Hong Kong
Tei Tong Tsai

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    • Day92

      Lantau Island, Big Buddha & Nachtmarkt

      September 28, 2019 in Hong Kong ⋅ ⛅ 27 °C

      An unserem letzten Tag in Hongkong mussten wir uns noch eine Sehenswürdigkeit anschauen, die quasi zum Pflichtprogramm gehört - den Big Buddha auf Lantau Island. Da der Buddha hoch auf einem Berg steht, ging es mal wieder mit der Gondelbahn nach oben (Ngong Ping 360). Die Luft war leider wie die letzten Tage sehr diesig und so war die Aussicht ebenfalls getrübt.
      Der Buddha gehört zu einem buddhistischen Kloster, das gleich nebenan liegt und ist eine bedeutende Pilgerstätte in der Umgebung.
      Den Abend verbrachten wir auf dem Ladies Markt und Nachtmarkt, wo hauptsächlich Souvenirs, gefälschte Ware und noch mehr unbrauchbaren Kram verkauft wird. Der Markt ging in eine dubiose Wahrsagerstrasse und eine noch kuriosere Karaokemeile über - zum Abschluss nochmal China/Hongkong skurril (siehe Video)! 😅
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      Traveler

      Eine von den beindrückesten Monumenten, dass ich in meinem Leben gesehen habe. Passt auf euch in Quito auf. LG aus der Türkei :)

      10/8/19Reply
       
    • Day123

      Lantau Island - Tian Tan Buddha

      October 5, 2018 in Hong Kong ⋅ ☀️ 26 °C

      In the mountains of Lantau Island, the biggest island of Hong Kong we hiked to the Tian Tan Buddha. It is very huge.

      In den Bergen von Lantau Island, der größten Insel von Hong Kong versteckt sich der Tian Ran Buddha. Wir haben ihn mal aus der Nähe betrachtet und er ist wirklich riesig.Read more

    • Day2

      Long day on Lantau

      November 25, 2018 in Hong Kong ⋅ 🌧 15 °C

      We arrived at 4.10am and caught the first train to the city at 5.50am. After a quick train change at Central we arrived at our hotel at 7am. Unsurprisingly our rooms won't be ready for a number of hours, so we decided to tackle our longest planned day - a trip to Lantau Island (back where the airport is!).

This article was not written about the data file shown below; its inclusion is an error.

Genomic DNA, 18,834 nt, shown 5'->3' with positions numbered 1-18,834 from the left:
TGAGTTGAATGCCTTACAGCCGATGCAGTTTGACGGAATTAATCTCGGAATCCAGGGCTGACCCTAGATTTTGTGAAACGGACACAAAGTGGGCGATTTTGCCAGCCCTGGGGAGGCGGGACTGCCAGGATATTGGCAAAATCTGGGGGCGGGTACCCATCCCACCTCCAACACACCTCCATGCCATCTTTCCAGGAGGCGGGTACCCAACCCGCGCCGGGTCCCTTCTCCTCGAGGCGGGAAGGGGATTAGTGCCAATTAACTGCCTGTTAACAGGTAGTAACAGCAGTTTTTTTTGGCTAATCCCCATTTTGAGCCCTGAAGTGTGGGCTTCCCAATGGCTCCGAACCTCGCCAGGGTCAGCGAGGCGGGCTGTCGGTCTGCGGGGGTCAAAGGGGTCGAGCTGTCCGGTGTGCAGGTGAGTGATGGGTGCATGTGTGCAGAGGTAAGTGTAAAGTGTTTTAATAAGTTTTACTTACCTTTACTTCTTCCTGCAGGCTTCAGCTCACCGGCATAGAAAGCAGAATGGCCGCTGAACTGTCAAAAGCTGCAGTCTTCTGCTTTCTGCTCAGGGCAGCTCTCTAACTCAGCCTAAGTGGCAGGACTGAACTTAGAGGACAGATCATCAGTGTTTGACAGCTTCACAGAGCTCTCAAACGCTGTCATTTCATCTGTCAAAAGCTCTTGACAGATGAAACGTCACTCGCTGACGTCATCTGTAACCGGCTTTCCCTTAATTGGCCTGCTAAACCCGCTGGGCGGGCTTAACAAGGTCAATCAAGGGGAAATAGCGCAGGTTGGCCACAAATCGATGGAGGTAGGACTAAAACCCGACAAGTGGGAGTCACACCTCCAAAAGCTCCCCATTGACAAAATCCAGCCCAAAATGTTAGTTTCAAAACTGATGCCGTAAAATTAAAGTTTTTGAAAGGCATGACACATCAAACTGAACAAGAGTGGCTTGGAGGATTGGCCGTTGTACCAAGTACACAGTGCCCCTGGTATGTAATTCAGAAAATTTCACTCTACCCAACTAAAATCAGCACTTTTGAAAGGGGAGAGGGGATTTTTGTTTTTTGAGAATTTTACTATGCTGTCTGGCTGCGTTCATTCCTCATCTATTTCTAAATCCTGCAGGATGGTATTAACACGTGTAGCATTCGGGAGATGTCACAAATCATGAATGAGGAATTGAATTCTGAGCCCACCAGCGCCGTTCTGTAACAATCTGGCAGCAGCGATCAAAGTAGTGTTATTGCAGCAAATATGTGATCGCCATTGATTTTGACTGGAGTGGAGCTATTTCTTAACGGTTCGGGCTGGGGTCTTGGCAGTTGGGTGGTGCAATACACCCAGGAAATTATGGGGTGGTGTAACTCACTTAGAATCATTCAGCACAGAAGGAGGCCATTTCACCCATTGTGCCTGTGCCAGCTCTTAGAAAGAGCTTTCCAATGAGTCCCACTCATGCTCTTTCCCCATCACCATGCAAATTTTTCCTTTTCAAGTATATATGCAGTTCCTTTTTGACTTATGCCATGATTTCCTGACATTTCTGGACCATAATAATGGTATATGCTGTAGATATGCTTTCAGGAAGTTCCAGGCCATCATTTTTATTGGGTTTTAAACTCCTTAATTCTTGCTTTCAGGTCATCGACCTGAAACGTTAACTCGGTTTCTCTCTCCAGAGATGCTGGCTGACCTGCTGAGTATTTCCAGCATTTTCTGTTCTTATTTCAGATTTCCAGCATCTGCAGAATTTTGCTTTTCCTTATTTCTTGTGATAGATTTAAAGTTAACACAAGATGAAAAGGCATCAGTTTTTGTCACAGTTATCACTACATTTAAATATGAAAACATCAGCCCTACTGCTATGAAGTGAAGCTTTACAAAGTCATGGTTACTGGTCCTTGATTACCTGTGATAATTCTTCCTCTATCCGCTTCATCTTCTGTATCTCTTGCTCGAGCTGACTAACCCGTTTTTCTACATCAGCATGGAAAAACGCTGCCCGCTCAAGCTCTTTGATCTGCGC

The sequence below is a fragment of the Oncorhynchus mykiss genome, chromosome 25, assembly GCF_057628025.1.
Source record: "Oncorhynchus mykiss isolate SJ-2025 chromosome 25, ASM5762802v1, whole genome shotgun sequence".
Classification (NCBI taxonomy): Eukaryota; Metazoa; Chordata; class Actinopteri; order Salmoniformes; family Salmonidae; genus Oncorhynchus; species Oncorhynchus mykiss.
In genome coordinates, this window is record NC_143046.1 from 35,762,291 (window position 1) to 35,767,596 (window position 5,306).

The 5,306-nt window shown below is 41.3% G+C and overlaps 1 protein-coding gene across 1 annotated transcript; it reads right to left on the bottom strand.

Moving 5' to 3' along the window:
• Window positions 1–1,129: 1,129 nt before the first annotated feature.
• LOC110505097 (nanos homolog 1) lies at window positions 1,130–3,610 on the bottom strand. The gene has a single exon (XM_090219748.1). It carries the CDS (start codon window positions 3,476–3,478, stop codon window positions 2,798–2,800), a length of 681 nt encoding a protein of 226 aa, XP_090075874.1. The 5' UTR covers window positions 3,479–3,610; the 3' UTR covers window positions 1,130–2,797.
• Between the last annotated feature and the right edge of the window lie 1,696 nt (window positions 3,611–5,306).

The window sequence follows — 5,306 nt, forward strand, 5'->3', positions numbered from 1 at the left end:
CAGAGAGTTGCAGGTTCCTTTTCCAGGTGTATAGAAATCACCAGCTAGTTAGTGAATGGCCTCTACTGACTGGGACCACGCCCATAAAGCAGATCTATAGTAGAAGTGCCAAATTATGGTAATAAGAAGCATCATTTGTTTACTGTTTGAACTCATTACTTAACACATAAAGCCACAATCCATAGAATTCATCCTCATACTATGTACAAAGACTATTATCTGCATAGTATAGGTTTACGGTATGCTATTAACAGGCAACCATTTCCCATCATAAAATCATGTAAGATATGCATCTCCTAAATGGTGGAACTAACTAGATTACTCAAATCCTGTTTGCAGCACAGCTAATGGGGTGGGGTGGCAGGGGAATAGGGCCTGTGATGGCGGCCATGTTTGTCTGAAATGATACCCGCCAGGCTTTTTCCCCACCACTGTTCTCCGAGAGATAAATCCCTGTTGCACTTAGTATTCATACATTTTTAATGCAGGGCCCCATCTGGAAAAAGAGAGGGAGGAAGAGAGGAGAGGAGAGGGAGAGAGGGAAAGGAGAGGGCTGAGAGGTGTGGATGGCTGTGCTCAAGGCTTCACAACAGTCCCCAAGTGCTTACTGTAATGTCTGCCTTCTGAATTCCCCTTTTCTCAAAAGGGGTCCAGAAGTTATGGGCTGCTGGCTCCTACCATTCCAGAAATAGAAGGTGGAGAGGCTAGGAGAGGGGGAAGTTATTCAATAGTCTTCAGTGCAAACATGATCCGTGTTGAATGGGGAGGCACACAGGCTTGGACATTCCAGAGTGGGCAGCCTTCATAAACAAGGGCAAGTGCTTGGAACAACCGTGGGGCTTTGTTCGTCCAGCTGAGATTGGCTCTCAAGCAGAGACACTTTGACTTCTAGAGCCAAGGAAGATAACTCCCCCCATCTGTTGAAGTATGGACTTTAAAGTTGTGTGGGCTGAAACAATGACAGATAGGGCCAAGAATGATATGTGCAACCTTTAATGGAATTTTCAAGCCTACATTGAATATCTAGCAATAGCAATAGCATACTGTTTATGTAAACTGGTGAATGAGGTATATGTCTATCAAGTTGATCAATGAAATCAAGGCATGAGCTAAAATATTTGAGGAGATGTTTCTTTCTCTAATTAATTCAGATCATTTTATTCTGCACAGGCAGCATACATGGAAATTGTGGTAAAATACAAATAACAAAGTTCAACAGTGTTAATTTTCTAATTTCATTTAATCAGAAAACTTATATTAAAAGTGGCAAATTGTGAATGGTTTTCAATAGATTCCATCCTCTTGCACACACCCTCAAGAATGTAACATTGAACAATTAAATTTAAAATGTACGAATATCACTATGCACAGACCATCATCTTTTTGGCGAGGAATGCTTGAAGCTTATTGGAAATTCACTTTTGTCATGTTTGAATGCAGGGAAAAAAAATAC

To get back to Lantau we caught a bus to the ferry terminal, then ferry to Mui Wo on the east coast of the island. After a walk around town, a failed attempt for a cache, and a bakery visit, we had a winding, mountainous bus trip across the island to Tai O, a traditional Chinese stilted fishing village on the west coast... and all before 10.30am!

      Tai O, on the Pearl River delta, is also home to the rare pink dolphin, so we went for a boat trip through the village and toward the new Hong Kong-Macau bridge in search of some. We spotted one, which considering there are less than 50 left in the wild, is pretty good.

      It started to drizzle as we walked through the market, sampling some cuttlefish balls on the way, so we caught the next bus to Ngong Ping, home of the Big Buddha. It was raining properly by now, so we decided against climbing the 250 steps to the top and headed for Ngong Ping 360, a 5.7km cable car ride with views across the South China Sea, national park and airport. We knew it was all out there sonewehere, but the cloud was so low we had times we couldn't even see the carriage ahead of us!

      We caught the train back to the hotel, KT had a snooze and Oliver, DC and I went out in search of food. We settled on the accurately named Queen Street Cooked Food Market for some delicious noodle and rice dishes, then a quick trip to the supermarket for supplies.

      KT and Chris frequented the same food hall and got the full theatre of washing your own crockery before you eat, and complimentary tea service, then we all went to the coffee shop downstairs to discuss the next day's agenda over hot chocolates ☺
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      Traveler

      Appears your rain is heading to Adelaide right now! Lawn mowing today b4 it arrives.

      11/25/18Reply
      sam and bruce

      Nice to see your great pics. So many interesting places to explore! Hope the weather clears for you.

      11/26/18Reply
       
    • Day9

      Der große Buddha

      February 12, 2019 in Hong Kong ⋅ ⛅ 18 °C